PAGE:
- all inductions here are structural induction over the syntax — there’s no auxiliary height/depth function involved. In particular, in Streicher’s approach, the partial interpretation function takes an entire judgement as argument; the partial interpreation function here has just a single expression as its main argument (so it can be a purely structural induction), but assumes a “semantic context” is already given; so for e.g. a type expression A, it assumes a “semantic context” Г is given, and then attempts to evaluate A as a semantic type A in that context.

For the impatient, this is step (7) below.

Here’s the sketch, starting by fixing some relevant choices about the setup of syntax:

(1) raw syntax is defined as an inductive family parametrised by (a) syntactic classes, i.e. the two-element type { tm, ty }, and (b) “contexts-of-variables”. Here “contexts-of-variables” could be taken to mean “all subsets of N”, if we want to use named variables, or just “natural numbers” if using de Bruijn indices (where n:N would represent the context of length n, with variables { 0 , …, n–1 }).

So for instance, if we use de Bruijn indices, the Π constructor in the raw syntax would have type

Π {n : N} (A : Expr ty n) (B : Expr ty (n+1)) : Expr ty n

(This is rather related to approaches to syntax like those of e.g. Fiore and collaborators, although still a bit more concrete.)

(2) Going back to the abstraction of contexts-of-variables, for any cxt-of-vbles γ, write (vars γ) for its actual type of variables — typically a finite set. E.g. if using de Bruijn indices, (vars n) = Fin n = { 0, …, n–1 }

Now we can construct substitution in two steps, each involving a single induction over expressions. First define “renaming of variables”: for any expression e in context-of-variables γ, and a function f: γ -> γ', get an expression (rename f e), by induction on e. Then define simultaneous substution: for an expression e over γ, and for each variable i of γ, a term expression (t i) over γ', we get an expression (subst t e) over γ'. This again is a single induction on e; for going under binders, we use the renaming-of-variables operation already defined.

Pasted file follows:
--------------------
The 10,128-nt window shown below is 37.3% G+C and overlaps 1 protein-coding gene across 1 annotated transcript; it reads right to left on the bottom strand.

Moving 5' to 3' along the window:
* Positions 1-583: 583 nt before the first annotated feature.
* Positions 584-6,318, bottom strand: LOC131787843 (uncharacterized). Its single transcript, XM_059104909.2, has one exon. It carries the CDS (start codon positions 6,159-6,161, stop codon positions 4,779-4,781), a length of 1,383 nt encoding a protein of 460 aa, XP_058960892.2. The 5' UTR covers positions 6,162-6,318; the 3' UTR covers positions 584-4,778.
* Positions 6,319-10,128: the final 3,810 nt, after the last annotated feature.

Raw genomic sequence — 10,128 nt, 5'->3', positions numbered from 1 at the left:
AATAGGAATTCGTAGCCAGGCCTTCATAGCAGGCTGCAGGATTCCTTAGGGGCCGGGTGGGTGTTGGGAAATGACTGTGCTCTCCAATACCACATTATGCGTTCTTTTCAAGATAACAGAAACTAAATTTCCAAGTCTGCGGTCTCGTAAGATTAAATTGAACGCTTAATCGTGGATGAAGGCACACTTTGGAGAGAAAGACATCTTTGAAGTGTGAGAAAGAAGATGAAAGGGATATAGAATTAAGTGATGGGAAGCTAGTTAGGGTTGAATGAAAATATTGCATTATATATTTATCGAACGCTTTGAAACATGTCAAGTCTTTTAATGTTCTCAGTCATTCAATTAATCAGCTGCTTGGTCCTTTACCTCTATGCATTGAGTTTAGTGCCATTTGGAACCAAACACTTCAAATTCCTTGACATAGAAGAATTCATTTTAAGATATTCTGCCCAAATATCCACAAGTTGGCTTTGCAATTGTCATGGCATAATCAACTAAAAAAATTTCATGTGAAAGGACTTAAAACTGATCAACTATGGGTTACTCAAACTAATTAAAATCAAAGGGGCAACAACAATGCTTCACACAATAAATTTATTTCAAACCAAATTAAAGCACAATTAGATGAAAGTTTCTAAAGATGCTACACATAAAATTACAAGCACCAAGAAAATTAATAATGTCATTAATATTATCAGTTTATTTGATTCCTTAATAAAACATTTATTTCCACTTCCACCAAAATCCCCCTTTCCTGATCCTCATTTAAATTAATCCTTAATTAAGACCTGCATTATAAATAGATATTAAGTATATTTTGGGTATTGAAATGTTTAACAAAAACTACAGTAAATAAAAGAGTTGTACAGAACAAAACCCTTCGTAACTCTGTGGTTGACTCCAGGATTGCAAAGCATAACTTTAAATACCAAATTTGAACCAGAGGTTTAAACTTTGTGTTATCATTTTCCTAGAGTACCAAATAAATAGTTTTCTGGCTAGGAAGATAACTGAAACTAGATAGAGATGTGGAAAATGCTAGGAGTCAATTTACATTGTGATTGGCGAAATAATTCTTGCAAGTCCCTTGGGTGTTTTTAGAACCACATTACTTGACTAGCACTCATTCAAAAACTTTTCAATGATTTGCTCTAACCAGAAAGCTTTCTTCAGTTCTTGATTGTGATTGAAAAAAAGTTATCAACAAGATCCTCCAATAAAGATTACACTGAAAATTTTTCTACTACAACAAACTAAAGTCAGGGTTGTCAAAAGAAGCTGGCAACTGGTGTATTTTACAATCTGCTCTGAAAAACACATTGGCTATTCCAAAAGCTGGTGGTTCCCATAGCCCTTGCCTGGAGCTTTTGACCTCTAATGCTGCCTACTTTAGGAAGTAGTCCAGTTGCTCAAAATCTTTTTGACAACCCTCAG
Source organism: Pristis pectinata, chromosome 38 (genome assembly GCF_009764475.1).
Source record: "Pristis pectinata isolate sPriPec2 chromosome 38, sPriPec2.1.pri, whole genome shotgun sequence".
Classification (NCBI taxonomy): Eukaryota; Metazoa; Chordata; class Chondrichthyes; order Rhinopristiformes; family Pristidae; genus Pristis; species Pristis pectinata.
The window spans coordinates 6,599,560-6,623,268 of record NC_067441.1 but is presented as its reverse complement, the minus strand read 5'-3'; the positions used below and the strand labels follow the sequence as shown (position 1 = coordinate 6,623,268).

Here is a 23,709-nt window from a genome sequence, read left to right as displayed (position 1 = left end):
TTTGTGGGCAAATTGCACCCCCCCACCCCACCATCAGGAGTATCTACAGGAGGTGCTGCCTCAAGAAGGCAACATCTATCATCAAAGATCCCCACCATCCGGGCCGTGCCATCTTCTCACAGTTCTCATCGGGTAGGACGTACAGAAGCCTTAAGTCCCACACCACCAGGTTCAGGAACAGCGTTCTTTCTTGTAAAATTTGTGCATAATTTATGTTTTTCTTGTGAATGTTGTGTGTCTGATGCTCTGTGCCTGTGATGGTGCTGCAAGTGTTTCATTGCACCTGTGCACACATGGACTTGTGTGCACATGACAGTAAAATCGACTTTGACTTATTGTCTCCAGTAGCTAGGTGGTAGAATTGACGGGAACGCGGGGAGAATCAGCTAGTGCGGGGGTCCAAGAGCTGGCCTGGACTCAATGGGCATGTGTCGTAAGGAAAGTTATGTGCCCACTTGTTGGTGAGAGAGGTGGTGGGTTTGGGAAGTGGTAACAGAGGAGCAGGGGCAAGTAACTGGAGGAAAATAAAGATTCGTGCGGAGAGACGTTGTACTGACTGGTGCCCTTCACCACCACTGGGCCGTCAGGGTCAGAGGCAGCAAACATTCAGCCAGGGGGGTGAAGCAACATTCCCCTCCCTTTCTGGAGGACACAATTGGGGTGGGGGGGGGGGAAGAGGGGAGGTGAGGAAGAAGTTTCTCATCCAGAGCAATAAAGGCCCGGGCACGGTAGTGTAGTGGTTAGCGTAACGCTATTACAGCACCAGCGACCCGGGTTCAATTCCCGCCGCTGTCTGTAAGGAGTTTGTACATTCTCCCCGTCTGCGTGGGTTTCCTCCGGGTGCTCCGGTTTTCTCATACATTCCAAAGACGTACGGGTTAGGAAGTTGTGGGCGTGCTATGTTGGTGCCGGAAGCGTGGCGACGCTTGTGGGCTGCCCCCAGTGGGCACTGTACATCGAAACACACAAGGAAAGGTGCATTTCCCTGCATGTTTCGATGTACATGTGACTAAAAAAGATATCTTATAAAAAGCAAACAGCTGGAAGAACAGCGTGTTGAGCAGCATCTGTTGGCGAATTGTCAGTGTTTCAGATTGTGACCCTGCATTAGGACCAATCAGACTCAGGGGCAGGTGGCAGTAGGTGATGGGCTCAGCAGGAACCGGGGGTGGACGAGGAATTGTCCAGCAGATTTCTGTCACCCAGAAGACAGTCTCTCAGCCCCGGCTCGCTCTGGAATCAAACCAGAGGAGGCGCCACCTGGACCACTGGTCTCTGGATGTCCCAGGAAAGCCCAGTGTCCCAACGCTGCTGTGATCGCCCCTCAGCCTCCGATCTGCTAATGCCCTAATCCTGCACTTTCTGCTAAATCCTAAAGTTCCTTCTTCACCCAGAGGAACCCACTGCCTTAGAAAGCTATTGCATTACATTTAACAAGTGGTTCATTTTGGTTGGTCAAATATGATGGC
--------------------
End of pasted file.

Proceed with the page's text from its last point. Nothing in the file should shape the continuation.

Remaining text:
All the normal lemmas about substitution can be nicely proven using this definition (usually in 2 steps, with the first being a version of the lemma for just renaming).

(3) I’ll assume the system does not include a judgemental equality judgement for contexts. (This is essentially unnecessary: any contexts that *would* be judgementally equal in the system with that judgement still end up canonically end up judgementally isomorphic, by the substitution that consists of not renaming variables.)

(4) The interpretation will be in CwA’s (aka split type-categories). But I will also make use of the presheaf Tm, defined by Tm(X) = Σ (A : Ty(X)), (sections π_A). Of course we could alternatively start from a CwF, with Tm given as primitive. The CwA could be a contextual category/C-system, but we don’t need to assume that.

(5) Besides partial maps, we’ll also talk about *partial elements* of types. Indeed a partial map X -> Y can just be defined as a map from X to *partial elements of Y*. (This is known in topos theory as the “partial map classifier”. It’s quite fun to program with: it’s a monad, and one can work with it in a Haskell-like monad style — I’ll do that informally below.)

(6) Fix a CwA C for the remainder. Now we define:

- for a cxt-of-vbles γ, a *partial/total environment* for γ on an object X : C is a partial/total map from (vars γ) to Tm X.

The idea is that this is what one needs to know about the interpretation of a context: for each variable, one can can extract its type, and the variable itself as a term of that type.

(7) Now we get to the induction. For each (e : Expr cl γ), where cl is a syntactic class and γ a context-of-variables, we’ll give:

- in case cl=ty: for each X:C and partial environment for γ on X, a partial element of Ty X

- in case cl=tm: for each X:C and partial environment for γ on X, a partial element of Tm X

With this set up as the goal, the inductive definition is basically straightforward. E.g. for Π γ A B, it’s defined as: